Africa’s billion citizens are the continent’s greatest asset – the potential source of a dynamic workforce and an increasingly compelling consumer market.
With an estimated 60 per cent of the population aged below 30, Africa is the youngest continent in the world. It stands to reap the benefits of a demographic dividend, which could be a game-changer in its growth trajectory as each year, tens of millions of young people with enter working age.
However, this vast potential will remain untapped and the demographic dividend will not be realised unless African leaders design smart and sustainable policies to overcome the continent’s challenges.
Our burgeoning young population must be healthy, educated and able to work. If countries fail to address these issues, then the demographic dividend could become a time-bomb.
We need to recognise that our youth have a powerful role to play. It is they who will determine our continent’s future, and if we can harness their energy and channel it positively, then Africa’s future will be bright.
The most effective way to accelerate youth empowerment and harness it for sustainable development is by protecting and empowering African women, so that whatever their economic and social situation, they are able to look after their children and offer them the best chance of success in life.
Indeed, empowering women is one of the most important things governments and societies can do, for as women gain knowledge, children learn. As women become employed, economies grow. As women are given equality, nations become stronger, and justice and equity across the board become attainable.
Women are, of course, not all the same, and widows are a particularly vulnerable group. I feel very strongly about the rights of widows because prejudice against widowhood provokes a large, but under-discussed, proportion of violence and discrimination against women everywhere.
When I talk about the world’s 245 million widows, it is not about elderly women. All across the world, widows are often women in the prime of life, young women who are left as sole carers for their children, alone responsible for their shelter, food, schooling and wellbeing.
These women, unprotected by law and often subject to degrading cultural practices, many illiterate, are often unable to earn a living, and are therefore left destitute and vulnerable to violence.
Frequently driven from their homes and robbed of all their property, they must find a way to continue providing for their children.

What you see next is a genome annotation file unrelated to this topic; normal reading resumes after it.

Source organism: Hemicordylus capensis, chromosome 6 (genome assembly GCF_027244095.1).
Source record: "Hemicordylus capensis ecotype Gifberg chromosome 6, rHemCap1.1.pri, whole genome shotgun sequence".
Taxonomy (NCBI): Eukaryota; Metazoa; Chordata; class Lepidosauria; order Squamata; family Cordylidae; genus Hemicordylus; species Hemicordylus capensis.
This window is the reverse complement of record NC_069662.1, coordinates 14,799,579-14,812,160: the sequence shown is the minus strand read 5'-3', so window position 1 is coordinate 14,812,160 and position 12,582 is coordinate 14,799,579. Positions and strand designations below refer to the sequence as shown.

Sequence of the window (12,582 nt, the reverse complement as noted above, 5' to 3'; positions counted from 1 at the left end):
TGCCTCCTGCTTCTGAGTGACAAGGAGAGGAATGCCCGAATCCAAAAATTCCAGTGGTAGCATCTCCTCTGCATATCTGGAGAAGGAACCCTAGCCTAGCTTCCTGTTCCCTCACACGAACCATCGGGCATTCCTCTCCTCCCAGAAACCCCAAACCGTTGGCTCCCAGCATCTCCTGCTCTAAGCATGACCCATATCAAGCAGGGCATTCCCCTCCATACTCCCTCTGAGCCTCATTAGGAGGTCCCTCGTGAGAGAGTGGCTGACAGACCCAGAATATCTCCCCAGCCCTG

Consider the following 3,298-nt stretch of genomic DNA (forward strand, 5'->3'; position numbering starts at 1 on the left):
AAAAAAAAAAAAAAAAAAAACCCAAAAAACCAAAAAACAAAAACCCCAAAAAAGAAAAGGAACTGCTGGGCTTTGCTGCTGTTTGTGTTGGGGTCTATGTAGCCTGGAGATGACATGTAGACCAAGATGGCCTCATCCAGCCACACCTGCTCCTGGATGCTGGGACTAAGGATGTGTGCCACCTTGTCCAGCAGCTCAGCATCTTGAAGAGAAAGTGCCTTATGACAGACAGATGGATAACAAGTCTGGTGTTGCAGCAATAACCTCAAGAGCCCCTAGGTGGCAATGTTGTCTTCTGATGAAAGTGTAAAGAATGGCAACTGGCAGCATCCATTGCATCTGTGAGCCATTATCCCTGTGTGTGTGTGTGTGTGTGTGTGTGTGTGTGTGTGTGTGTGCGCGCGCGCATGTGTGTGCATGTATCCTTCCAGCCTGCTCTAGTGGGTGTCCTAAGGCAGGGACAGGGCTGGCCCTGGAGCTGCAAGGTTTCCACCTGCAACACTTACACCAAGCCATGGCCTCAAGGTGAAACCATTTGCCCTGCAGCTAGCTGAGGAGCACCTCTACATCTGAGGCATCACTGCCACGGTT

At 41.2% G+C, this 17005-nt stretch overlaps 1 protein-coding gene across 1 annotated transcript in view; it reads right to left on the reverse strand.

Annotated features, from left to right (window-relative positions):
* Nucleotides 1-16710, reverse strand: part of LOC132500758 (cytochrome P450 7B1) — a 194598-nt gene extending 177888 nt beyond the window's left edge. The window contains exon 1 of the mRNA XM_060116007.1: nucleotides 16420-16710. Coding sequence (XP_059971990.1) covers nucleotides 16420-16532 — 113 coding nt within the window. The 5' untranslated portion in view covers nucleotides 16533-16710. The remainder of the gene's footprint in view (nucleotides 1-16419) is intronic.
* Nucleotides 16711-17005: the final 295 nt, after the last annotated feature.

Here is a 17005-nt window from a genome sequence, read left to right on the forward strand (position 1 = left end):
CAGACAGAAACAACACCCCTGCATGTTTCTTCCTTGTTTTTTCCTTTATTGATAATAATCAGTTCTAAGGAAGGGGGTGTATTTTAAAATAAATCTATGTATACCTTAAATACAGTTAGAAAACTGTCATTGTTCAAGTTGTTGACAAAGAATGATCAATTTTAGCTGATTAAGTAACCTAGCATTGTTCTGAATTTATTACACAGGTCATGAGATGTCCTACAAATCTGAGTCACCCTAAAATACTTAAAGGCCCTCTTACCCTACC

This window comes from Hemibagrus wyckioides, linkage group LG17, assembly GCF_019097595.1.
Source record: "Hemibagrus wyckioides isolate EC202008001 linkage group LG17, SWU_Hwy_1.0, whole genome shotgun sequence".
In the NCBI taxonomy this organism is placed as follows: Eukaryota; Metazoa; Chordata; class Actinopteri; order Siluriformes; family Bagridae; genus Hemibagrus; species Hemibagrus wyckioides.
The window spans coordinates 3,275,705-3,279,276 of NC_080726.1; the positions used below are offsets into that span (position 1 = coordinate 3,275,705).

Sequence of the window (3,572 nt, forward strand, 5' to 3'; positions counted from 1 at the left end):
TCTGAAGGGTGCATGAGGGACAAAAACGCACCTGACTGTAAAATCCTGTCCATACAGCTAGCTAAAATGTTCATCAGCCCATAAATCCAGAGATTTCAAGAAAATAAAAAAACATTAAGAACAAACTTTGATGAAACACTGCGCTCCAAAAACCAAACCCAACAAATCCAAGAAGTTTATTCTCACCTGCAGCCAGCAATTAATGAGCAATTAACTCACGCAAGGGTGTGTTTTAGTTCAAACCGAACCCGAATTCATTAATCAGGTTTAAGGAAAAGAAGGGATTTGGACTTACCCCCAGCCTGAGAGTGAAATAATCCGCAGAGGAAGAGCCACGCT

At least 115 million widows live in extreme poverty. In many cases, their children have to leave school to go to work to plug the gap in the household income left by their father’s death. Their daughters are often at a high risk of sexual exploitation.
Worldwide, more than 500 million children of widows live in hostile environments and more than 1.5 million of these children die before the age of five. Widows’ poverty affects the whole of society. It is a silent humanitarian crisis.
The first International Widows’ Day was marked at a conference yesterday. The day was officially adopted by the UN General Assembly last December, and will become an annual occasion to highlight and address the plight of widows globally.
Supporting widows catalyses a developmental multiplier effect, generating wide social and economic benefits. It impacts directly on poverty, children’s education, gender equality, child mortality, maternal health, and on the spread of Aids – six of the eight Millennium Development Goals.
The multiplier effect on children, in particular, created by empowering women, speaks for itself. For every year of schooling a mother has received, the likelihood that her child dies as an infant declines by 10 per cent.
Her wages will increase by 15 per cent, and if she controls the household income, her child’s probability of survival through infancy is increased by 20 per cent.
To support women, then, is to support their children; and to support vulnerable women is to support even more vulnerable children.
Families are the glue that holds societies together.
They create strong foundations on which to build, and they are the structures that help economic growth filter throughout the whole society.
As we work to achieve the Millennium Development Goals, we need to initiate a new global dialogue on widows and their children. Starting this dialogue was the purpose of the conference organised by UN Women and Gabon.
Sylvia Bongo Odimba is the First Lady of the Republic of Gabon. She is a vocal advocate of women’s and children’s rights.